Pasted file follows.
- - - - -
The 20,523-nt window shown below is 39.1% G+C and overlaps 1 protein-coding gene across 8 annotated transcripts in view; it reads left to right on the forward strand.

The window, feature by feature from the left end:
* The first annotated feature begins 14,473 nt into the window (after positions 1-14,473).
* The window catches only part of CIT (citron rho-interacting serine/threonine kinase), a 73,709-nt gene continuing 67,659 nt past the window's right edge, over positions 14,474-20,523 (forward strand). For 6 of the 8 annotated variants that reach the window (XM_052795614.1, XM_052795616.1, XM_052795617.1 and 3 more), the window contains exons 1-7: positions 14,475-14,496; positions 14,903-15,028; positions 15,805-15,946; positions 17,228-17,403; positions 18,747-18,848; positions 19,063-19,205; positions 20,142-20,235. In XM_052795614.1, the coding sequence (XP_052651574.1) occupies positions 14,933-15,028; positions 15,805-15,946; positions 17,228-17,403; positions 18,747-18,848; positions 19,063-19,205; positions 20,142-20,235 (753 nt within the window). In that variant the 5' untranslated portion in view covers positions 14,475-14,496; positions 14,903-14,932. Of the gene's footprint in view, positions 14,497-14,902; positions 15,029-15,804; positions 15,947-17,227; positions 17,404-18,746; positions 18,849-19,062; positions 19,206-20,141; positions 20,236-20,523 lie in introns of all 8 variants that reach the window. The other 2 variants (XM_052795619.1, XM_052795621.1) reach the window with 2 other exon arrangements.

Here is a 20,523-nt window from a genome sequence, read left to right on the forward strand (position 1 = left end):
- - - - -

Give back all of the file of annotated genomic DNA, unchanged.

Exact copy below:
The 20,523-nt window shown below is 39.1% G+C and overlaps 1 protein-coding gene across 8 annotated transcripts in view; it reads left to right on the forward strand.

The window, feature by feature from the left end:
* The first annotated feature begins 14,473 nt into the window (after positions 1-14,473).
* The window catches only part of CIT (citron rho-interacting serine/threonine kinase), a 73,709-nt gene continuing 67,659 nt past the window's right edge, over positions 14,474-20,523 (forward strand). For 6 of the 8 annotated variants that reach the window (XM_052795614.1, XM_052795616.1, XM_052795617.1 and 3 more), the window contains exons 1-7: positions 14,475-14,496; positions 14,903-15,028; positions 15,805-15,946; positions 17,228-17,403; positions 18,747-18,848; positions 19,063-19,205; positions 20,142-20,235. In XM_052795614.1, the coding sequence (XP_052651574.1) occupies positions 14,933-15,028; positions 15,805-15,946; positions 17,228-17,403; positions 18,747-18,848; positions 19,063-19,205; positions 20,142-20,235 (753 nt within the window). In that variant the 5' untranslated portion in view covers positions 14,475-14,496; positions 14,903-14,932. Of the gene's footprint in view, positions 14,497-14,902; positions 15,029-15,804; positions 15,947-17,227; positions 17,404-18,746; positions 18,849-19,062; positions 19,206-20,141; positions 20,236-20,523 lie in introns of all 8 variants that reach the window. The other 2 variants (XM_052795619.1, XM_052795621.1) reach the window with 2 other exon arrangements.

Here is a 20,523-nt window from a genome sequence, read left to right on the forward strand (position 1 = left end):